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What follows was written for a sort of game essay contest for a blog that I won’t be linking here. My topic for the first round was: “Monster and Encounter Design (How to make it memorable? Is ‘memorable’ even the aim? How to make them good? etc)”
Here’s what I wrote:
“Memorable” isn’t something the GM can create, it’s something that happens in play. A throwaway scene that the GM just pulled out of nowhere to fill time can be the most memorable scene of a campaign, while an elaborately plotted scene can be forgotten by the next week. It’s all a matter of what the players grab onto during the scene, what they do with it, and sometimes what they roll. That being the case, I’m going to ditch the idea of trying to make an encounter memorable in favor of some nebulous definition of “good” that includes elements with a high potential for memorability (which, at least according to the Google Docs spellchecker, seems to be an actual word).
For me, the thing that always makes a encounter seem “good” is context, which needs to work on a couple of different levels. On the meta level, it needs to feel like the encounter does something to move the story along, whether it’s giving the party information, moving them one step closer to the goal, or just helping the story flow by providing some tension when things get boring or a break in the action when things get too tense. If you’re watching a movie or TV show, you can often tell if a scene was just added to stretch out the run time, show off a special effect, or get Christopher Walken’s name on the poster, and noticing it makes the movie less enjoyable. With encounters that aren’t plot points, the biggest challenge is knowing when to include them and when to throw them out or hand wave them. If the party has already beaten the level boss, making them wade through a bunch of low-level cannon fodder that can’t hurt them and don’t add anything new to the story just makes it feel like you’re delaying their victory party unless you’ve specifically set up a “it’s getting back out that’s the hard part” situation. If the last hour of the game is spent in a series of boring fights with small bands of half-starved kobolds, the players are more likely to forget the really cool battle with the minotaur by the time the session’s over.
The other level is the setting level: the encounter needs to feel like it belongs there. Things that are part of the story will already have reasons for being there, but even incidental or unplanned encounters (like surprise ninja attacks to get a group that’s dithering to start moving again or wandering monsters) need to feel like they make sense. If an encounter doesn’t seem plausible, it’s going to feel like a plot point, so you need to be prepared for when the players realize that there traditionally aren’t any ninjas in Rivendell and start trying to figure out where the guys in black pajamas came from. Even if the players take a “eh, ninjas, what can you do?” attitude and don’t pursue the anomaly, it doesn’t hurt to throw in something later that helps explain where it came from. The more encounters interconnect with one another and the setting, the more alive the setting will feel.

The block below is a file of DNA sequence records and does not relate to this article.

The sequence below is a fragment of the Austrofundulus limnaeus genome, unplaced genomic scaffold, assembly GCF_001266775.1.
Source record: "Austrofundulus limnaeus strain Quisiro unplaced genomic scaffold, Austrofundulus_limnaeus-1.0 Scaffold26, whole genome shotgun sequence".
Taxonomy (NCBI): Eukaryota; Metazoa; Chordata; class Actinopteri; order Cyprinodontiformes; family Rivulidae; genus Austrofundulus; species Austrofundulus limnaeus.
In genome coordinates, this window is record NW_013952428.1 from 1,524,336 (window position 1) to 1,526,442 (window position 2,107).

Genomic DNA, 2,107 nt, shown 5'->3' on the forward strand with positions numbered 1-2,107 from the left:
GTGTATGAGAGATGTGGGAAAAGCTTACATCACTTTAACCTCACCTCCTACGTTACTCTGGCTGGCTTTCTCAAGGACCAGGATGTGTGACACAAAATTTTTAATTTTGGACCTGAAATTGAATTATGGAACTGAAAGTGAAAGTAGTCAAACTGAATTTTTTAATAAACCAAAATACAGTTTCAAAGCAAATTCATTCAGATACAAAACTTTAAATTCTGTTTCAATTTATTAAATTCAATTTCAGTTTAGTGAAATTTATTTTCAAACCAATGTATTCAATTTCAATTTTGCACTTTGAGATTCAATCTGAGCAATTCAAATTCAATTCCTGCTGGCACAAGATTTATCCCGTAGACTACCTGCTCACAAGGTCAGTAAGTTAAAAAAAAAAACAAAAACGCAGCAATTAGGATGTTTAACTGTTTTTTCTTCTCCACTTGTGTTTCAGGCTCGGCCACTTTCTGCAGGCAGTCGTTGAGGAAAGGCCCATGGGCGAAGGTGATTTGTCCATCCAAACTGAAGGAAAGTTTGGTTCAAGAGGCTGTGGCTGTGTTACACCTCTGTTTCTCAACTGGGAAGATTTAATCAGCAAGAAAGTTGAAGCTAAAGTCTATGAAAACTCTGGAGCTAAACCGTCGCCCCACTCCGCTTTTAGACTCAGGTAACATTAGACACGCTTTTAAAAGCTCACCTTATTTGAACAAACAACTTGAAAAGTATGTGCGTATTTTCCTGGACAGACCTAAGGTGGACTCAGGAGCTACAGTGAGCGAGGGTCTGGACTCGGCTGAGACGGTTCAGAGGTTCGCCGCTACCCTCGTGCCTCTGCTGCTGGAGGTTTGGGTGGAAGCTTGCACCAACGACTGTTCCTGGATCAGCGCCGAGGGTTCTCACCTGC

My personal solution for making sure that encounters feel like they have context is not to think in terms of encounters. The typical gaming definition of “encounter”–when the players arrive at location X, event Y will happen–is static, which makes the world seem less like a living setting and more like a diorama that only comes to life when the players are there to see it. Instead, I try to think in terms of motivations and conflicts. Instead of sitting around waiting for the PCs to break into their house and kill them, the non-PC actors go about their lives (often clashing with one another) and react accordingly when the PCs inevitably mess up their plans. Even if you’re running a dungeon crawl where the “there are orcs in this room” model works a little better, it still helps to understand what life in the dungeon is like when there are no adventurers breaking up the place. If nothing else, it’ll help you spot design flaws that might kill the players’ suspension of disbelief, like the fact that the Displacer Beast in room 7 probably would have either starved to death or set off the spike trap at the end of the only hallway to room 7 long before the party ever got there.
Context is also important in monster design in that the kind of monster you choose or create needs to fit the role you want the monster to play in the story. I usually break monsters down into a few broad categories: Cannon Fodder are nuisance monsters that are mostly used for pacing; Mystery monsters are puzzles to be solved and can usually be killed fairly easily once you figure out how to kill them; Brutes are big and tough and scary but ultimately just meat that can be hacked apart; Tricksters screw with the character’s minds; Predators create tension by playing cat and mouse with the heroes; and Forces of Nature are things like giant monsters and zombie hordes that require a brilliant plan to defeat because taking them out by hitting them with pointy sticks is statistically improbable. Once you know why the monster’s there, it’s just a matter of adding bells and whistles and assorted pointy bits to make it seem cool.
Ultimately, the key to creating good scenes is asking “why is this here?” or “why is this happening?” and then answering your own question. The more these answers interconnect with one another, the story, and the setting, the more alive the world will seem. The more alive the world seems, the more the players will have to latch onto in order to create memorable scenes. A series of disconnected encounters with no context or narrative flow are likely to blend into one another, just like a series of random workdays when nothing interesting happens.